3. CAS Covered Contracts: Does the company have contracts subject to “Full” or “Modified” CAS coverage? Cost Accounting Standards (CAS) are a set of nineteen standards promulgated by the Cost Accounting Standards Board (CASB) designed to ensure uniformity and consistency in the measurement, assignment, and allocation of costs to contracts with the U.S. Government. CAS covers a variety of costs such as depreciation, pension plans, personal compensation, indirect costs, and other areas of accounting.
  4. Organization Review: Provide a copy of the company’s organization chart specifying which units are indirect (administrative) functions of the organization. Also provide a narrative explaining the various products and services the company provides, as well as the functions of each major business unit in the company.
  5. Financial Statements: Provide copies of financial statements (audited statements preferred) for your most recently completed fiscal year.
  6. Salary Distribution Schedule: Provide a detailed salary distribution schedule for each fiscal year in which you are seeking rates. A sample salary distribution schedule here.
  7. Company’s Personnel Manual: Provide a copy of the company’s personnel manual.
  8. Retirement/Pension/Profit Sharing Plans: Are Retirement/Pension/Profit Sharing costs included in the proposal?
  9. Paid Absences (e.g., vacation, holiday, and sick leave): Provide a copy of the company’s leave policy and a description of how the company charges paid absences to projects/cost objectives.
  10. Bonuses: Have the costs of bonuses been included in the IDC proposal?
  11. Leases with Related Parties: Does the company lease with a related party (e.g., owner, stockholder, or an affiliate)?
  12. Off-Site Locations: Are any contracts/grants performed at a customer-owned, off-site location?
  13. Professional/Consultants/Outside Services: Have professional fees (e.g., legal and accounting), consultants (e.g., scientific), or outside services (e.g., administrative) been included in the IDC pool?
  14. Independent (self-sponsored) Research & Development (IR&D): Does the company have IR&D costs?
  15. Human Embryonic Stem Cells: Does the company perform research on human embryonic stem cells?
  16. Accounting System/Internal Control Questionnaire
  17. Miscellaneous Income: Does the company have any miscellaneous income (e.g., rental income)? Provide a listing of the categories of expenses normally classified and charged as direct costs on contracts, grants, and other projects.
  18. Direct Cost Categories Listing: Provide a listing of the categories of expenses normally classified and charged as direct costs on contracts, grants and other projects.
  19. Executive Compensation Schedule: Prepare a completed Executive Compensation Schedule.
  20. Certificate of Final Indirect Costs: If your Indirect Costs Submission covers final (actual) indirect cost rates, provide a completed Certificate of Final Indirect Costs.
  21. Audit Requirements of For-Profit OrganizationsRead and write in the comments/attachment column the date read along with your initials to signify that you fully understand the audit requirements.
  22. Schedule of Federal Awards: For each year in which you are seeking rates, provide a detailed schedule of all Federal awards (grants and contracts) that were active during the year(s) in which you are seeking rates (one schedule for each year).
  23. Audit Report Submission Date: For each fiscal year covered by this checklist with HHS expenditures (listed in response to #22 above) that met the HHS audit requirement threshold ($750,000 for company fiscal years ending on or after 12/26/2014) indicate the date the required audit report was submitted to the National External Audit Review Center.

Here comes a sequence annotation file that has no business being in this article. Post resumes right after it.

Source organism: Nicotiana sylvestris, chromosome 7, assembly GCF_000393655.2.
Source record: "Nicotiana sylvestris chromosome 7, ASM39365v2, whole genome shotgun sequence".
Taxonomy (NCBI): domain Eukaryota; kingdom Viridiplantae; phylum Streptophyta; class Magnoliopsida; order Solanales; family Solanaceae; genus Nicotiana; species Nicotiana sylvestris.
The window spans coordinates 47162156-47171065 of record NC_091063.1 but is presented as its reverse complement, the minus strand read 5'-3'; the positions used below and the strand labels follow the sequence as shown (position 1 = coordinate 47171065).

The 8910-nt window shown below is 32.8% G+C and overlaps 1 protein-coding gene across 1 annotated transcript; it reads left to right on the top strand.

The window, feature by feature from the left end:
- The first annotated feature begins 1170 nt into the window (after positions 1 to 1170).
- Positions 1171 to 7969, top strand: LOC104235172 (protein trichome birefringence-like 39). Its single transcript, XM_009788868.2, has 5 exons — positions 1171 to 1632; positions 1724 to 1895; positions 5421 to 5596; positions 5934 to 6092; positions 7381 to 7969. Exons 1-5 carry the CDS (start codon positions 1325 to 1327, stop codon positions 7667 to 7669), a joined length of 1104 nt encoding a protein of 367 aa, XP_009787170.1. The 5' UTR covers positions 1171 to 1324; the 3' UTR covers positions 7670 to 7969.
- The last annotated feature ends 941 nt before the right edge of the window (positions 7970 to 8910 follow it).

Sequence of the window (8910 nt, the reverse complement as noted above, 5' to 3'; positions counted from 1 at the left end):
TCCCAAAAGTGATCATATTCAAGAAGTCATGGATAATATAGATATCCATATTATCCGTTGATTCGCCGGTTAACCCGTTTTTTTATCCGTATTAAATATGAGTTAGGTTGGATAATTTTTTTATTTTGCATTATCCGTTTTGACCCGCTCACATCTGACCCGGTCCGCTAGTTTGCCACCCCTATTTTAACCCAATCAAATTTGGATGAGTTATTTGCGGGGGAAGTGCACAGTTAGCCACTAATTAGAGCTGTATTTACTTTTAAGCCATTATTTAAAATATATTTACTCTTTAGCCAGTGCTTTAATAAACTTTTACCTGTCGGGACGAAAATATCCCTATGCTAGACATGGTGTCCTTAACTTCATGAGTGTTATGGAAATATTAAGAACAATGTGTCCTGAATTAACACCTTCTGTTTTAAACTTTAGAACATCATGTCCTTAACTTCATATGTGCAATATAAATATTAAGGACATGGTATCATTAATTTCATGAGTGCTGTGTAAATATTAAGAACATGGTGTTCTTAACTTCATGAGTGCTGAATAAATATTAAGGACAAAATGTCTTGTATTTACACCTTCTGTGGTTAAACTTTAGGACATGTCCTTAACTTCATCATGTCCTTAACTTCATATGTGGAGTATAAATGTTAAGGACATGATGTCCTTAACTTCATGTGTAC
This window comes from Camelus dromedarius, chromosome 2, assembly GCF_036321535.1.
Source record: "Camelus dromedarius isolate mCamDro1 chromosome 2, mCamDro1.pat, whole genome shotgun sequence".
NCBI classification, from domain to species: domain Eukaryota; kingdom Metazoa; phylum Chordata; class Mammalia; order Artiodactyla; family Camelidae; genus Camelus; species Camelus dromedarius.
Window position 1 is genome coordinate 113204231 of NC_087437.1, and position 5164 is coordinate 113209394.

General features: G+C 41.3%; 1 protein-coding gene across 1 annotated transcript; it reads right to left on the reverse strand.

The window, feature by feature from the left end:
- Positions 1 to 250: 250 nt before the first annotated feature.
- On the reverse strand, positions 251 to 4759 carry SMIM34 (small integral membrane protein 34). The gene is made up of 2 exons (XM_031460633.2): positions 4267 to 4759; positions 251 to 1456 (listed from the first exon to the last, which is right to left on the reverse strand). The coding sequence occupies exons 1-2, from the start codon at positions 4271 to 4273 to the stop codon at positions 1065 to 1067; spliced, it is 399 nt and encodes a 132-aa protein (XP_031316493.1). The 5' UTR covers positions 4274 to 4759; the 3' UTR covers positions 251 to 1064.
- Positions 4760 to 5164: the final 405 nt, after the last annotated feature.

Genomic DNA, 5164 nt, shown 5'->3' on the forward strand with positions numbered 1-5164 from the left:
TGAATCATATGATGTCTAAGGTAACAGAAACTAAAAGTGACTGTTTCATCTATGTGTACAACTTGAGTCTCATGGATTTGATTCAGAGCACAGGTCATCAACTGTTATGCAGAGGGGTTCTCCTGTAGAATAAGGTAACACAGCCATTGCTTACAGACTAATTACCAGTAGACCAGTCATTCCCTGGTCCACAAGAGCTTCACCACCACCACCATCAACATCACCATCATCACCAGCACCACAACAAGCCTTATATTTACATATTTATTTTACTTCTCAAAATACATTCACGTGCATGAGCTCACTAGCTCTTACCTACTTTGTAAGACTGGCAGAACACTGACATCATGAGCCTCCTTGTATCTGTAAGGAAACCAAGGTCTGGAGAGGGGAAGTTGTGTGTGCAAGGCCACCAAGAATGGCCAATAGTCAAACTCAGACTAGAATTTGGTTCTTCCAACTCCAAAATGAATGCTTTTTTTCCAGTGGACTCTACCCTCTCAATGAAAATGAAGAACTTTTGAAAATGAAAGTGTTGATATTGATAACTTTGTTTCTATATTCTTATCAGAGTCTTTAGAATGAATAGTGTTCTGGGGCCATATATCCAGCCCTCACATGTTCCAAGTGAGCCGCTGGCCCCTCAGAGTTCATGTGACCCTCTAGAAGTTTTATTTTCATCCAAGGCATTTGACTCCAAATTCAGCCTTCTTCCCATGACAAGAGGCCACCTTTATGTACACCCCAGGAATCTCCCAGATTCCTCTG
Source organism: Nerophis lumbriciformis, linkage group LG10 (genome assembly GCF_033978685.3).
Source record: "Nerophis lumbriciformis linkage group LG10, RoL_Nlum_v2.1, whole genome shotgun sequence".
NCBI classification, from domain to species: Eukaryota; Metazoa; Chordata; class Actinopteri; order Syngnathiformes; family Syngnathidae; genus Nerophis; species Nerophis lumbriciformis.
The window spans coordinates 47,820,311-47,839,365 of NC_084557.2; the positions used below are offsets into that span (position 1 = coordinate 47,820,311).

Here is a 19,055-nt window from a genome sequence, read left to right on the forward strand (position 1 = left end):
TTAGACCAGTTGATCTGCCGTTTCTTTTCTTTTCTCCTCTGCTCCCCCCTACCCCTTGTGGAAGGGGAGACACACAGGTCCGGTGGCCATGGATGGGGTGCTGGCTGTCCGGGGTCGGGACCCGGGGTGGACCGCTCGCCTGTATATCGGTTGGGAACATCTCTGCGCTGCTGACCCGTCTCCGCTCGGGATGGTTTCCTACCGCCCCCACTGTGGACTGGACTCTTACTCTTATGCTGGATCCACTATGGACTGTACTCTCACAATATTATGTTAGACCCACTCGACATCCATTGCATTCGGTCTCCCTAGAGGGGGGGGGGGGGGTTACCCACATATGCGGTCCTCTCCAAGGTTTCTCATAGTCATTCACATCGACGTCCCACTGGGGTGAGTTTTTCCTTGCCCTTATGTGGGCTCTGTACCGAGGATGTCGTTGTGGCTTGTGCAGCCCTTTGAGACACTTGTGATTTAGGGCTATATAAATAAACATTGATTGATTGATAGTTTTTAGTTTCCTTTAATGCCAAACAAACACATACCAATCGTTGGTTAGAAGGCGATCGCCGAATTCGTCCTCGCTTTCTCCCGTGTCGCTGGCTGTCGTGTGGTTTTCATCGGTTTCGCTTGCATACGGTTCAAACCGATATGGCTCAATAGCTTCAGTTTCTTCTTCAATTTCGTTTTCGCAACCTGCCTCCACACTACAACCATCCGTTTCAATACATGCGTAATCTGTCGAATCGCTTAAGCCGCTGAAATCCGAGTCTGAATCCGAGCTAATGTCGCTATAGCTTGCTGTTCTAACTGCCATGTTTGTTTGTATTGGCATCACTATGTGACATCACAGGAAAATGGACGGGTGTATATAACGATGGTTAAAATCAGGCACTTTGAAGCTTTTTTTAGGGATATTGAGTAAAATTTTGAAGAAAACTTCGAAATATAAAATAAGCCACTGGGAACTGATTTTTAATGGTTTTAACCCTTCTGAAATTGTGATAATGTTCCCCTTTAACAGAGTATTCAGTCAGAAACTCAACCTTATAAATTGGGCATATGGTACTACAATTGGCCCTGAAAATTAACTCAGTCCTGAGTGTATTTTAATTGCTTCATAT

Step 3: Submission and Review of the IDC Proposal

Once the Indirect Cost Proposal is submitted, the Indirect Cost Branch will review the proposal and follow-up with the company to have any questions answered.

Step 4: Rate Negotiations

Rate negotiations between the company and the Indirect Cost Branch typically occur over the phone. A Rate Agreement is then issued, or a rate memo/letter is sent to the grant specialist.

IDC Negotiations in eRA Commons

If you’ve submitted a grant application to NIH, you should have an electronic Research Administration (eRA) Commons account. The Institution Basic Information component of the Institution Profile includes an Indirect Cost Negotiations section which allows you to view your organization’s Negotiator and Last Negotiation Date. You can only edit this information if you hold the Signing Official (SO) role within an organization (e.g., President or CEO). The eRA Commons User Guide provides additional information on eRA Commons modules and user roles.

Total Cost Awards (TCA)

Total Cost Awards (TCA) provide grantees with a previously determined funding level for an award, regardless of the IDC rate, meaning the funding Federal Agency can provide a total available award amount up front. However, the grantee will need to work backwards and determine which portions of the award can be spent on indirect and direct costs. Although TCAs tend to be easier for the funding agency to budget, investigators often misjudge the amount of money available to complete their research. Because of this, TCA grants from NIH are rare and they prefer to specifically list the amount of the award designated to direct and indirect costs.

What’s Next?

Indirect costs can be a challenging and costly process for small business concerns (#SBC), so if you have suggestions for NIH, DoD, and other Federal Agency IDC Rate Negotiation Agreement processes, additional resources (like Dr. Rockey’s helpful presentation above for Colleges and Universities and SBC-focused training), or access or experience with reasonably priced accountants with this IDC negotiation expertise/experience, please share in the comments below.